Here is all you need to know about Dominica vs Dominican Republic: Two countries that are confused for each other all the time, sometimes to comedic effect. Dominica and the Dominican Republic have a lot in common, but there are also some significant differences.
The Dominican Republic sometimes gets confused with our tiny neighbor to the southeast, our almost-namesake Dominica.
Spare also a thought for Guinea, with three countries in Africa and one in Oceania with Guinea in their name, or other almost-namesakes like Austria and Australia, Switzerland and Sweden (especially in Spanish) or Ireland and Iceland.
So, is it Dominican, or Dominican?
If the similarity between the country names wasn’t confusing enough, the English word used to describe the inhabitants – Dominican - is written in exactly the same way, although the pronunciation is different. This might explain why we occasionally get visitors to the blog, whose url is “Dominican Cooking” asking if our recipes were Dominican, or… Dominican!
I was interested to learn that dominiqués/dominiquesa is the correct word in Spanish for someone from Dominica, as opposed to dominicano/dominicana for people from the DR.
Just one example of a common error
Not long before my first visit to the Dominican Republic, I bought a world cookbook, a compilation of recipes from all over the world. The dish chosen to represent the Dominican Republic food was a cream of watercress and coconut soup, spiced with nutmeg. When I asked about it during my first visit to the Dominican Republic, I got mostly blank looks. Not because Crema de berros is unknown in the DR, it is, but it is by no means a traditional or standard dish, certainly not one that would be chosen to represent the country’s cuisine. And yet, the book’s authors billed it as a recipe from the Dominican Republic.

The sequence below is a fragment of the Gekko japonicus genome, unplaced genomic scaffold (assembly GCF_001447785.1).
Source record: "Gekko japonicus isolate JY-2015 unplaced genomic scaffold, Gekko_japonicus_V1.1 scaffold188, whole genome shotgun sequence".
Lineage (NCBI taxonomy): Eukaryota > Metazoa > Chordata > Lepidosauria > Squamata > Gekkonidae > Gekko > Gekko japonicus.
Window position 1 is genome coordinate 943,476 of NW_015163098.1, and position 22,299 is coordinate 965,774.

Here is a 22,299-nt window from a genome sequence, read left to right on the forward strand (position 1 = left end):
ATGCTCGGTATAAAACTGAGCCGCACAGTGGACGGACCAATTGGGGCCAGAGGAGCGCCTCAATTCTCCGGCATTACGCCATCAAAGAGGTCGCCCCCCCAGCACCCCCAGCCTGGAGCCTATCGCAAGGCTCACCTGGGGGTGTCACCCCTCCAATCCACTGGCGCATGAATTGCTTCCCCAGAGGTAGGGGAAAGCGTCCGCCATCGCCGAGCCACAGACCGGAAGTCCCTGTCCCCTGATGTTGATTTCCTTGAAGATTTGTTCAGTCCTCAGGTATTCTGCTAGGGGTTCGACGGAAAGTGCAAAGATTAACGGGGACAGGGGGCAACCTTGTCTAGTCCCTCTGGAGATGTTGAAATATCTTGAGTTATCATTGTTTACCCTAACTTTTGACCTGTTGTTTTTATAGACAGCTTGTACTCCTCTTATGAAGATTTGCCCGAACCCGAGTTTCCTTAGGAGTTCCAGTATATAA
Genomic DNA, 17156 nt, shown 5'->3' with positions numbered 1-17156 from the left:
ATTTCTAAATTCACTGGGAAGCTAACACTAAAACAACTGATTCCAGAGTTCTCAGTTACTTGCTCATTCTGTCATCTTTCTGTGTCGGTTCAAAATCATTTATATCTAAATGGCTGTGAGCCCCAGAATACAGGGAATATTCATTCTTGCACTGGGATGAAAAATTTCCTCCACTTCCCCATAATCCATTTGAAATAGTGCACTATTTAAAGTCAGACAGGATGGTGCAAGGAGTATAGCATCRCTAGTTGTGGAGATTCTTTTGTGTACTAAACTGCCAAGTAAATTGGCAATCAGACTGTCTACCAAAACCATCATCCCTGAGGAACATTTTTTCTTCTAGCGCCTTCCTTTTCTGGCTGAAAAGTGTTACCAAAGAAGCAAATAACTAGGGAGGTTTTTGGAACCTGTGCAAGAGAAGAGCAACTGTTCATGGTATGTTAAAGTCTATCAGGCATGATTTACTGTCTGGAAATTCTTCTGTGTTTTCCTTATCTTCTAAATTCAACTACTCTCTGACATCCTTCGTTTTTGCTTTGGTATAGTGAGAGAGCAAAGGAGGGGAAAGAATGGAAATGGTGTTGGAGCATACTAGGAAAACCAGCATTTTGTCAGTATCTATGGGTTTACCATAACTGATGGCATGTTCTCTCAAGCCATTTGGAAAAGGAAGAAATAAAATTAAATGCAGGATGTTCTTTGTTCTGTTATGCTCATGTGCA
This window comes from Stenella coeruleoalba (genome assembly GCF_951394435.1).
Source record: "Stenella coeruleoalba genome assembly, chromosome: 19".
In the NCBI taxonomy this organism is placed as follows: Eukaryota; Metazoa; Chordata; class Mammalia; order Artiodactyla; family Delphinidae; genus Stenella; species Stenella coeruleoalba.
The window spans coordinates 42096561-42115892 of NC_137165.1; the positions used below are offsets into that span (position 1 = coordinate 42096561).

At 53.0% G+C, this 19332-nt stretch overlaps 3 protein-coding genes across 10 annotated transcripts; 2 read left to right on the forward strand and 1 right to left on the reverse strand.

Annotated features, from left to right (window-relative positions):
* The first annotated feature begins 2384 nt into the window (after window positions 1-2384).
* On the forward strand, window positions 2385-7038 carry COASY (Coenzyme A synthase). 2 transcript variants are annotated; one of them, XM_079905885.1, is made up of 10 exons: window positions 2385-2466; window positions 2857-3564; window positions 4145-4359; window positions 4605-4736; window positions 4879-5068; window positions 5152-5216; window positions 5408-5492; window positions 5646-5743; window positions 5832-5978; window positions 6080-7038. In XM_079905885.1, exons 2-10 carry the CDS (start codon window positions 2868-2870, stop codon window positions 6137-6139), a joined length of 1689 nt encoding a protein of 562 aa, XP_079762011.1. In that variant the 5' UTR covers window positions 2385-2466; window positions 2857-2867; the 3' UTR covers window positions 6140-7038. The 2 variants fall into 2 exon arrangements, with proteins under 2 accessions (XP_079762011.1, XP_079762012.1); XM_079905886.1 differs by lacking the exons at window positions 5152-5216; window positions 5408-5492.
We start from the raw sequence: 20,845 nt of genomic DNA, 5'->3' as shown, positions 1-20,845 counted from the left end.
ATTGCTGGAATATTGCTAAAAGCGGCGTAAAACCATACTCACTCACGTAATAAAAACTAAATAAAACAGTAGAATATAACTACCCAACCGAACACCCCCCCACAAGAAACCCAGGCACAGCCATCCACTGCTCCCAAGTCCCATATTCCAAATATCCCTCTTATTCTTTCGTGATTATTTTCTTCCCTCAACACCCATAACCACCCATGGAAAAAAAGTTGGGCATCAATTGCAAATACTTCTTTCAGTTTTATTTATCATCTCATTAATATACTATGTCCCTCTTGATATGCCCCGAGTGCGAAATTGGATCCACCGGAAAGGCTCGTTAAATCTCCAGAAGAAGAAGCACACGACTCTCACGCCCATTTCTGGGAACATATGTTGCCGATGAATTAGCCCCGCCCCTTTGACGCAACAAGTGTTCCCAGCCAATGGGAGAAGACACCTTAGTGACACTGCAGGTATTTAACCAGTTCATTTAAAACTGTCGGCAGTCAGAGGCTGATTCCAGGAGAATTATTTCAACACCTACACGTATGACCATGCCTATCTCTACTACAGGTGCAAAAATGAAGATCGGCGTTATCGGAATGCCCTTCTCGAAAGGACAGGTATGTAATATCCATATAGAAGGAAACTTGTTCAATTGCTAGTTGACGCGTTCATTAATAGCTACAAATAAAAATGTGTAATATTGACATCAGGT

On my return to England, I went back to the recipe book: although the title said “The Dominican Republic,” the introduction to the recipe went on to describe Dominica, where nutmeg is an important crop along with mace and cardamom.
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A reader from Dominica and her experience
Let me introduce you to Charlene, a long-time reader of our blog who is originally from Dominica. She was married to a man from the Dominican Republic and lives in London with their two lovely half-Dominican-half-Dominican girls.
She told me about the confusion that this sometimes causes:
“When asked where I’m from the follow-up questions are usually, “Is that in Jamaica then?” or if they have heard of Dominica, “So you speak Spanish, right?” The most common question is “Is that the French or the Spanish one?” Either way, I will always have to explain. Marrying a Dominican (DR) just made it fun for me as I get to enjoy the look of confusion on people’s faces when I explain the children’s heritage.”
So what are the differences and similarities in cuisine?
“My first culinary experience in the DR felt like home, it was our first holiday there and the first time off the resort and my sister and I were so happy to eat something familiar. There was an option of goat or chicken with rice and salad; meat, rice and salad, this is pretty much how we eat. Things I noticed after a few more visits, the food from Dominica is similar but ingredients and preparation differ slightly, for example, we don’t use fresh coriander/cilantro as much, if at all.
Also, I’ve never seen my mum use oregano as seasoning (I hardly cook without it now) and we tend to use more heat/spice more commonly. My observation is that the people in the English speaking Caribbean tend to use ripe plantains more.
One thing we have in common with the DR is cassava bread/casabe.”